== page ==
= 퐴 푒
φ In log form, the above equation is:
Log C− = log A -
C− = back extrapolated plasma concentration values
φ A plot of log C versus t yield a biexponential curve with a
terminal linear phase having slope –KE/2.303
φ Back extrapolation of this straight line to time zero yields y-intercept
equal to log A.
Plasma conc.-Time profile after oral administration of a single dose of a drug
φ Subtraction of true plasma concentration values i.e.
equation (2) from the extrapolated plasma
concentration values i.e. equation (3) yields a series
of residual concentration value Cτ.
(C− - C) = Cτ = A e-Kat(5)
φ In log form , the equation is:
log Cτ= log A -
φ A plot of log Cτ versus t yields a straight line with slope -
Ka /2.303 and y-intercept log A.
φ Thus, the method of residual enables resolution of the
biexponential plasma level-time curve into its two
φ The technique works best when the difference between
Ka and KE is large (Ka/KE ≥ 3).
THREE COMPARTMENT MODEL
AND APPLICATIONS OF
PARAMETERS IN DOSAGE
THREE COMPARTMENT MODEL
• Gibaldi & feldman described a three compartment open model to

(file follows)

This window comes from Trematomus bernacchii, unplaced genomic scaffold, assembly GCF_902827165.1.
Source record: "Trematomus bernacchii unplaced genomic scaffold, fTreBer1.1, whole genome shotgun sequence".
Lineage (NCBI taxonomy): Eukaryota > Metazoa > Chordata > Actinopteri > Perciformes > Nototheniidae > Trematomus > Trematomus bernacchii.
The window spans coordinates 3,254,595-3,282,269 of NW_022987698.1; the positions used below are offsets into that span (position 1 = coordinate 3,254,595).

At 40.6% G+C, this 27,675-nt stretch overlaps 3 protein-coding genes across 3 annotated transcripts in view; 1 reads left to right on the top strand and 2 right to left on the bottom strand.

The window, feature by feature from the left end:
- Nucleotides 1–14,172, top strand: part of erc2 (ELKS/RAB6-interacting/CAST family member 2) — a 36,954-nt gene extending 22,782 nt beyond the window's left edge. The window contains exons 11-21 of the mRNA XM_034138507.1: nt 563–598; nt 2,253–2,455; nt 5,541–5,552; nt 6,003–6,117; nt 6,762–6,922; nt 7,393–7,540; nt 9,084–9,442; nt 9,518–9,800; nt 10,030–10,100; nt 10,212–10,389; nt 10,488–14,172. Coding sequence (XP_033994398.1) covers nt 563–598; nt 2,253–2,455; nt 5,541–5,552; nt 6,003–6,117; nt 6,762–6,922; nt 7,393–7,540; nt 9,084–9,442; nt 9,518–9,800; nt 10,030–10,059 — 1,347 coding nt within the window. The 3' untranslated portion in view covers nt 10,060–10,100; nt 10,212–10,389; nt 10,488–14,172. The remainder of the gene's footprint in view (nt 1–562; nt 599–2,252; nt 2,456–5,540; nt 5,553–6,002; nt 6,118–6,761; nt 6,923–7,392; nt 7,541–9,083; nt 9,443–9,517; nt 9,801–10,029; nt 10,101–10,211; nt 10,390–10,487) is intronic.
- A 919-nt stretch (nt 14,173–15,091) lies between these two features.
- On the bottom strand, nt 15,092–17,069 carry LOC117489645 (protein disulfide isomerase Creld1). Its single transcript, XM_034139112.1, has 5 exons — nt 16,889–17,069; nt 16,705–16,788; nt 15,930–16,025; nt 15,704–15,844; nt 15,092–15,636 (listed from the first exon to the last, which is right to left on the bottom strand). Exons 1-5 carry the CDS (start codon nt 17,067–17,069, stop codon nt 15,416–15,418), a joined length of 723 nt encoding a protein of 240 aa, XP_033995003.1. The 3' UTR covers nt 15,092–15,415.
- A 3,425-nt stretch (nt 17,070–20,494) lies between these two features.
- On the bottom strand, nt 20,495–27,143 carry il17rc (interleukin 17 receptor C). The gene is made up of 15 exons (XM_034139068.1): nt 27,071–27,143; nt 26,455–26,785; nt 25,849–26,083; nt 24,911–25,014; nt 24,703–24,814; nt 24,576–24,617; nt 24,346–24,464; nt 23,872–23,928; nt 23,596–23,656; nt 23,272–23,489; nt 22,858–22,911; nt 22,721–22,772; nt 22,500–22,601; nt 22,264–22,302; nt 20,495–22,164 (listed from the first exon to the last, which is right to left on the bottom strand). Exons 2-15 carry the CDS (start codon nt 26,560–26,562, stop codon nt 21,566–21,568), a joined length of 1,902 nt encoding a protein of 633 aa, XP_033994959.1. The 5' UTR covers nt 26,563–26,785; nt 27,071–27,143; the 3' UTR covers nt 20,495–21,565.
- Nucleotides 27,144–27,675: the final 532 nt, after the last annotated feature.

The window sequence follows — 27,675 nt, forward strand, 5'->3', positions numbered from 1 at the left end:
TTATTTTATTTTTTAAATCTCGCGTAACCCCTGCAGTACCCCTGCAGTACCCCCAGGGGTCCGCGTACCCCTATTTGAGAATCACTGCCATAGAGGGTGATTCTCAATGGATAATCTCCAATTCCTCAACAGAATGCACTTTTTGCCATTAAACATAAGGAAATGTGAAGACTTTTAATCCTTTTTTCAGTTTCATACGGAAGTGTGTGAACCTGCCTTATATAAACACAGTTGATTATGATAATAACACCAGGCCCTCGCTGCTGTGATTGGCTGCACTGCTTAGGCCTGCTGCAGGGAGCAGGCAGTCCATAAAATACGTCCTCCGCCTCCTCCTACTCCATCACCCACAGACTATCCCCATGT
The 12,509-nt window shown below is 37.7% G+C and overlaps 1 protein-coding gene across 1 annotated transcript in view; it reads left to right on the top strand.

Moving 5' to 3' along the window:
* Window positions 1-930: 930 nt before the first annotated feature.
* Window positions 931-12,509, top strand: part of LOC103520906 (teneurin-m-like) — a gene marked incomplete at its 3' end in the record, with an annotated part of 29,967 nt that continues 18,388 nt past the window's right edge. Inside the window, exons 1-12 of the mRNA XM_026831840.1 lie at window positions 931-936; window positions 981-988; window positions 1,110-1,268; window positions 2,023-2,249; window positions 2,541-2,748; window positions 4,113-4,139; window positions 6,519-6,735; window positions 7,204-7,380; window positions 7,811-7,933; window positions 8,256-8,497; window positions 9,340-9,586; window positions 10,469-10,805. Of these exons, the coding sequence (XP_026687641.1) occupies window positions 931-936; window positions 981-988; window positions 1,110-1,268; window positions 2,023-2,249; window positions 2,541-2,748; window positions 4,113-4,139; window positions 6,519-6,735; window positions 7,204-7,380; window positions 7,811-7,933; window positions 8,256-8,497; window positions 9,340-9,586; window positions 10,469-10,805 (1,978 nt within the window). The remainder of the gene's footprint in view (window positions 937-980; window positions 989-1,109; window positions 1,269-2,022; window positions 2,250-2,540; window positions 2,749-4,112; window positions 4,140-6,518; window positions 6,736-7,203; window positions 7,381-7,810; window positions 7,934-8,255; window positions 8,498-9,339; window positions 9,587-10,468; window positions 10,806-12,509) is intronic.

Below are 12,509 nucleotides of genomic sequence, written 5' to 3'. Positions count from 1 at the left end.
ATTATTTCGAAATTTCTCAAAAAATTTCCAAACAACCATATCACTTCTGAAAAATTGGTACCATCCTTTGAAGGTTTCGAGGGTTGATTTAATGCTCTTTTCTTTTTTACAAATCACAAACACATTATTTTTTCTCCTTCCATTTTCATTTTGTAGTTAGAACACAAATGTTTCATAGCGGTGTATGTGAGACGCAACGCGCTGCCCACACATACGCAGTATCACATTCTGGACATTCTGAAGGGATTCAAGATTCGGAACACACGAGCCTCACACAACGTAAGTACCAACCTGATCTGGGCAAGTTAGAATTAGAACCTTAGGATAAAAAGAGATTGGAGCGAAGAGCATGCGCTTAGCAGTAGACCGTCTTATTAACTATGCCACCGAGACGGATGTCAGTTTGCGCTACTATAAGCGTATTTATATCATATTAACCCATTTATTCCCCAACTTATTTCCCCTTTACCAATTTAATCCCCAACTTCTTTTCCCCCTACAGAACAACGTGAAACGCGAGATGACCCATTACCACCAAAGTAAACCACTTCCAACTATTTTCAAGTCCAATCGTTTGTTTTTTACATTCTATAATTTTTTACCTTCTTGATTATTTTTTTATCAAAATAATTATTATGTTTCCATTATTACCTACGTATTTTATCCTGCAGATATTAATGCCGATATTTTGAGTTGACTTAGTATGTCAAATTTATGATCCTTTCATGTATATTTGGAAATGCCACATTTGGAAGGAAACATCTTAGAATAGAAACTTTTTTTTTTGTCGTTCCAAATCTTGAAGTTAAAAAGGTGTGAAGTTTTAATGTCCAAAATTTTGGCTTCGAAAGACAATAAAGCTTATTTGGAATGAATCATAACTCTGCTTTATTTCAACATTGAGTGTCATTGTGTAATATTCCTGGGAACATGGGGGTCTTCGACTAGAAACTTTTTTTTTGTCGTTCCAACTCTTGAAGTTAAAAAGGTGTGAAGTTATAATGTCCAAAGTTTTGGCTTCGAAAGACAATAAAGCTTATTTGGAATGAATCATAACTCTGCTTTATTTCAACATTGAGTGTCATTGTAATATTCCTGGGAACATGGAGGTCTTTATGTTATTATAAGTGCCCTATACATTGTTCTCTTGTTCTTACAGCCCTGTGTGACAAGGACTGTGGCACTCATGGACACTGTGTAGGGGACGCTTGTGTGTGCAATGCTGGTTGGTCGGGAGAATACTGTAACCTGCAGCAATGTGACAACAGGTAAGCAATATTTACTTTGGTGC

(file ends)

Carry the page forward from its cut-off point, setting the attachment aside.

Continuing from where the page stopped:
explain the influence of route of administration .I.E. Intravenous
vs. Oral, on the area under the plasma concentration vs. Time
• Portman utilized a three compartment model which included
metabolism & excretion of hydroxy nalidixic acid.
THREE COMPARTMENT CATENARY MODEL
THREE COMPARTMENT MAMMILLARY MODEL
Three compartment model consist of the following compartments .
Deep tissue compartment.
In this compartment model drug distributes most rapidly in to first or central
Less rapidly in to second or tissue compartment .
Very slowly to the third or deep tissue compartment. The third compartment is poor
in tissue such as bone & fat.
• Each compartment independently connected to the central compartment.
• Notari reported the tri exponential equation
c=a e-t+ b e-βt+ c e-γt
• A,B,C are the y-intercept of extrapolated lines.
• Α,β,γ are the rate constants
RAPID I.V BOLUS
• When the drug is administered by i.V the drug will rapidly distributed in c.C
,less rapidly in to t.C. Very slowly in to deep tissue compartment.
• When the drug is administered by i.V the plasma conc. Will increased in c.C
this is first order release.
• The conc. Of drug in c.C. Exhibits an initial distribution this is very rapid.
• Drug in central compartment exhibits an initial distribution this is very rapid .
Bioloigical half-life ::
• It is defined as the time taken for the amount of drug in the body as well as